Will: The Future Simple Tense
Many resources say that when we use will it is the “future simple tense”. But in English, there are many ways of talking about the future.
Here we’ll look at the core meaning of will, why it is useful when talking about the future, and some other ways people use it.
Will is a verb that we use when there are options or possibilities (a modal verb).
Here are some other verbs we use in the same way, but with different meanings:
We put these verbs before the other verbs in the sentence.
These verbs only have a present form and a past form.
We use will when we think about options and possibilities.
- We say the chosen option (a decision)
- or the possibility that we believe is really happening (a prediction).
We use will when there are options or possibilities in the future. (I’ll = I will)
This is very common. We don’t know the future, so we often have to think about options or what is possible.
I ‘ll open the window.
Options: (a) leave it shut (b) open it
It ‘ll be sunny today.
Possibilities: (a) sunny (b) rain etc.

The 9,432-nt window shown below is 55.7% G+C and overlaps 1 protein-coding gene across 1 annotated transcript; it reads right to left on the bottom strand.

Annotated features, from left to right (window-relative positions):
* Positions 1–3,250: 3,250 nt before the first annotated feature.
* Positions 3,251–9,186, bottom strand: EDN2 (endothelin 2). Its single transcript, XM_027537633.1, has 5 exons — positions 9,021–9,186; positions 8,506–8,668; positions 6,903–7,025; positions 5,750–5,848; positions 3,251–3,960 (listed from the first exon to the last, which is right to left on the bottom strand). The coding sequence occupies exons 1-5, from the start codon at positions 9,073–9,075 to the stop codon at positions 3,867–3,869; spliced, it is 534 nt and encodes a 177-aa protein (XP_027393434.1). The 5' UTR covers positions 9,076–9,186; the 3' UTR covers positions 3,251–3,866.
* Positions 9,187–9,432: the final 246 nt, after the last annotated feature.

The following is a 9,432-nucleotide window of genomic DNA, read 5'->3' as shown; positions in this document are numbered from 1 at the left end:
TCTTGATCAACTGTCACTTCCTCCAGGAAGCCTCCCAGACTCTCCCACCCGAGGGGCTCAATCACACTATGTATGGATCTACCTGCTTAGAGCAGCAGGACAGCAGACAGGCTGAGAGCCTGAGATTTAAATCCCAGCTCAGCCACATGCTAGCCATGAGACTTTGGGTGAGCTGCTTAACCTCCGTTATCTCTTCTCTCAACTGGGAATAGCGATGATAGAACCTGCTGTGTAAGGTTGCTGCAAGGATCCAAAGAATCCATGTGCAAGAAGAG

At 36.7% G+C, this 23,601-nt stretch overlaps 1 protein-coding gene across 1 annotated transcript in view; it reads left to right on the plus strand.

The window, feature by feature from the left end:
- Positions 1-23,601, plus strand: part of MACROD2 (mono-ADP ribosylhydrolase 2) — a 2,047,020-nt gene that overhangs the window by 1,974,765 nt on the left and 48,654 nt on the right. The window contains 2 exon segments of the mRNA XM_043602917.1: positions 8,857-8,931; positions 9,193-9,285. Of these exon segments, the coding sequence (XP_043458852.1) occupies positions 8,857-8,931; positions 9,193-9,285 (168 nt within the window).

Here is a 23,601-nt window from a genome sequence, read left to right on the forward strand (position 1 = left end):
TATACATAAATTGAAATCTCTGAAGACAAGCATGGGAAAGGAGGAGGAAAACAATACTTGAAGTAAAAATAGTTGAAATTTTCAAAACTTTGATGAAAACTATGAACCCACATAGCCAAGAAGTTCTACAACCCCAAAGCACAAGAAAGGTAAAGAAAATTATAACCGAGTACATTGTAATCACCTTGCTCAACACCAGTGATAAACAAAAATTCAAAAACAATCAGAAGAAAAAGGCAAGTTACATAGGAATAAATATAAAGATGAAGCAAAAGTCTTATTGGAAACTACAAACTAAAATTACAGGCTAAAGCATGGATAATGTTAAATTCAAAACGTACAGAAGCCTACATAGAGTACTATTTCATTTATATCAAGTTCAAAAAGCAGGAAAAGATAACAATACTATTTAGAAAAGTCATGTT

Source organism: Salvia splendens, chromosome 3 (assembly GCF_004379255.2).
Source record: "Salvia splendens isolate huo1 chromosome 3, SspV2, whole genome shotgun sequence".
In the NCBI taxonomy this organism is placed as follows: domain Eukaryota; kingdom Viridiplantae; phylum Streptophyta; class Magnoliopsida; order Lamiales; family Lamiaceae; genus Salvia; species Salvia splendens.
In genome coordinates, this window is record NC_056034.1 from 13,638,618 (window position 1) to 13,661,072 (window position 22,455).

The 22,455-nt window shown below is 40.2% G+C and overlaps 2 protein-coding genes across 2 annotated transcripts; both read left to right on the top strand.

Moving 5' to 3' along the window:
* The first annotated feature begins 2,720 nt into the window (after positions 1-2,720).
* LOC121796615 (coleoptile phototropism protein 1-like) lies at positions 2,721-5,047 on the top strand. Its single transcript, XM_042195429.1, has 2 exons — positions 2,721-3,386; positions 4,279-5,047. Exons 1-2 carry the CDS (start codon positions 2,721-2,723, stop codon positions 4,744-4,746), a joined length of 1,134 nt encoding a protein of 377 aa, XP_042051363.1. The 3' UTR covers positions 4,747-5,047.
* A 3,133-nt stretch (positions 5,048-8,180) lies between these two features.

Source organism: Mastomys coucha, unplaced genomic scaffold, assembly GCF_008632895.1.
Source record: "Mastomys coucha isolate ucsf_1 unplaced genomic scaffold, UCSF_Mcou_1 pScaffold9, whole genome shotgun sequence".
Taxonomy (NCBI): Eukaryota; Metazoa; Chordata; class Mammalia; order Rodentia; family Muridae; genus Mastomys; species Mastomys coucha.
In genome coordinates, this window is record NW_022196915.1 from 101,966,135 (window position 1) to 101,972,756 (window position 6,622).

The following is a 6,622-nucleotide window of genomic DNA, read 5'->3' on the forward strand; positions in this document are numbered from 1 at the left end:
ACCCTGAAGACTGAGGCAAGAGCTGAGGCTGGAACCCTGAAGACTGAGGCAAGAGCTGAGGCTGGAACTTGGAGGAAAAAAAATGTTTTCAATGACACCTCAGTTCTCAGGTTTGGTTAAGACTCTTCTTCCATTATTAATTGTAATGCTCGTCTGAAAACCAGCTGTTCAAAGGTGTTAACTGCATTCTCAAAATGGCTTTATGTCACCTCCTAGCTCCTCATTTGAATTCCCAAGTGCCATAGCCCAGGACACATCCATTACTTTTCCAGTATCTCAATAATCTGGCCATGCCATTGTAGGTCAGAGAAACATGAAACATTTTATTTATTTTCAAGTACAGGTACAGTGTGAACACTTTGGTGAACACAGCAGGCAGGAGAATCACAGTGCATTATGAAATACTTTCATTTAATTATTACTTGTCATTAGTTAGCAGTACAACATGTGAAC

|I’ll have a coffee.
|We’ll buy a new bed.
|Will we go out for lunch today?
|We won’t eat chicken again.
|It’ll rain tomorrow.
|We’ll have flying cars in 2050.
|Will it be sunny tomorrow?
|We won’t be home by 7PM.
|I’ll watch TV all day.
|He won’t drink coffee today.
In English, there are many ways of talking about the future. We often think about options and possibilities in the future, so we often use will.
But there are many other situations where we talk about the future without will.
(For example: be -ing, be going to, or the present form)
And will isn’t only for the future.
We also use will when there are other possibilities in the present.
Madison said she’s coming to visit us. She wants to…
Ah, that’ll be her now.
I don’t know who is at the door, it may be Madison or someone else. I think it is Madison.
Will shows that the speaker thinks about options or possibilities and a choice is made.